Abstract: Most current pharmacologic treatments for major depressive disorder target the monoaminergic system. Symptomatic relief lags weeks behind therapy initiation and only about a third of patients achieve sustained remission.1,2 Promising recent research has focused on N-methyl-D-aspartate (NMDA) receptor antagonists. A prototype of NMDA antagonists is ketamine, which is sometimes used at higher doses in the induction of general anesthesia. Randomized studies have shown that low doses of ketamine rapidly alleviate depressive symptoms within hours.3-5 Furthermore, the effects of a single infusion of ketamine can lead to alleviation of depressive symptoms for weeks in some patients.6 Magnesium is also an NMDA receptor antagonist and may have similar antidepressant effects. Epidemiologic data support this possibility. Patients with refractory depression have lower central nervous system magnesium levels and case reports of successful use of magnesium for treatment or prophylaxis of depression have been published.7 Yet, an exploration of the impact of intravenous magnesium on depressive symptoms in late pregnancy and early postpartum has not been published. Magnesium infusions are used clinically in obstetrics to prevent seizures in women with preeclampsia. Whether these supra-physiologic doses given in the peripartum period can reduce symptoms or potentially prevent postpartum depression remains to be studied.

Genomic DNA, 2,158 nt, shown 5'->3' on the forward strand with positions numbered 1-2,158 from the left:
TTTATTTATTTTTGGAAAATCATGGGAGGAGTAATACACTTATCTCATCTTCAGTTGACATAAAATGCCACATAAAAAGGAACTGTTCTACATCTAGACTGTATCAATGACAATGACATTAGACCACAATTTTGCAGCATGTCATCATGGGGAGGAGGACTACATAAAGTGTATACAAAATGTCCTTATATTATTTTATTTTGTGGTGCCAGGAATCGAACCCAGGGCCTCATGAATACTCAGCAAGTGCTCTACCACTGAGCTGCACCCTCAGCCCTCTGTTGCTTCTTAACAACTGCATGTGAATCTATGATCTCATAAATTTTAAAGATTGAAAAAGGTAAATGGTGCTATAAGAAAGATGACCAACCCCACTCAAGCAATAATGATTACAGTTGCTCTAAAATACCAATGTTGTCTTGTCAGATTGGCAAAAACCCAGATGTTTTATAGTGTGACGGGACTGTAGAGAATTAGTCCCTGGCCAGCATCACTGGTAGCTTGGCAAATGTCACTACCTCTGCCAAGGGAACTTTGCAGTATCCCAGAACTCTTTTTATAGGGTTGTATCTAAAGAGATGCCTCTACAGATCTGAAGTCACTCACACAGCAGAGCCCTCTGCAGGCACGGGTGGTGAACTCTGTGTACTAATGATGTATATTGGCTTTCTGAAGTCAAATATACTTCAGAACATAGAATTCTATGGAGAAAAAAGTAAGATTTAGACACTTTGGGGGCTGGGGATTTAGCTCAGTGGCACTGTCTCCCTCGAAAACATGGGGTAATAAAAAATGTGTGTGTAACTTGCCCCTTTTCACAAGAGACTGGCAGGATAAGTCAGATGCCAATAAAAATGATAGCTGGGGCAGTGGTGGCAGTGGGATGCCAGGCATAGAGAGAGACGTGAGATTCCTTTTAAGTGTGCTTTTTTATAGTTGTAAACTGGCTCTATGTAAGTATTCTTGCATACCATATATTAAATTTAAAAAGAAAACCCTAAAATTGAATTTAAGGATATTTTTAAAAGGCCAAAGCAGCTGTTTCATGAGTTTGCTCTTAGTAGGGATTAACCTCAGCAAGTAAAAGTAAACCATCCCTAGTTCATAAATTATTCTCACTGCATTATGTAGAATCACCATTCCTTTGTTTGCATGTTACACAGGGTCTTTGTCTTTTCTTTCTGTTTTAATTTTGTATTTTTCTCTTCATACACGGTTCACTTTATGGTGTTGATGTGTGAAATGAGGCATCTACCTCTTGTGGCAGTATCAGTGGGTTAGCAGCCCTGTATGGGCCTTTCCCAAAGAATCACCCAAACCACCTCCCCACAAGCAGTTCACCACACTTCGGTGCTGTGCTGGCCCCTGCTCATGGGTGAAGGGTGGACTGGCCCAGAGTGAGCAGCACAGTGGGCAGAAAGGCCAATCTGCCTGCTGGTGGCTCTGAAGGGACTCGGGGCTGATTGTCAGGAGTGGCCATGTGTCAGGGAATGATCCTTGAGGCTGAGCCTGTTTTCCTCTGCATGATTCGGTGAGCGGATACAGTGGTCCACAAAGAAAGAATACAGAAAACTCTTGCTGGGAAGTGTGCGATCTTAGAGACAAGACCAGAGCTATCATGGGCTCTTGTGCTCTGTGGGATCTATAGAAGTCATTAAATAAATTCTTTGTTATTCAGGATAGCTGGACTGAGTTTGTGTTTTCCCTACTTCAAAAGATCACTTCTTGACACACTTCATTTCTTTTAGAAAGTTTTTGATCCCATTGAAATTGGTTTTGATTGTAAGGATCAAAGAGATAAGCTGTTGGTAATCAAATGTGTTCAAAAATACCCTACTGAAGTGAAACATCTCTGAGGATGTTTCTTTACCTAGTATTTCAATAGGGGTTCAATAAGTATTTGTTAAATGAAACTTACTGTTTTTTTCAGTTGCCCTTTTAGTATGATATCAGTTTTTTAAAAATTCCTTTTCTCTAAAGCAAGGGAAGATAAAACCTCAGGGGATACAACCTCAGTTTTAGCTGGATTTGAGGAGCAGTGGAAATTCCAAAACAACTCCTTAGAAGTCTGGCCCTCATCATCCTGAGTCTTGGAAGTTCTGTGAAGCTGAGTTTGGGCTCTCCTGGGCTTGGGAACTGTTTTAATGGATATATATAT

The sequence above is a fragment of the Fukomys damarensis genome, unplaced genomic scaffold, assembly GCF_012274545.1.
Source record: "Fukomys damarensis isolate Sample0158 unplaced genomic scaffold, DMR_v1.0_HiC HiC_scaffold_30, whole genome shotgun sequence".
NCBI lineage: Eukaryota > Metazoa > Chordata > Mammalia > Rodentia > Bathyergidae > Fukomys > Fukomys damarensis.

|Effective start/end date||9/1/15 → 8/31/21|
- Northwestern Memorial Hospital (AGMT-9/1/15)
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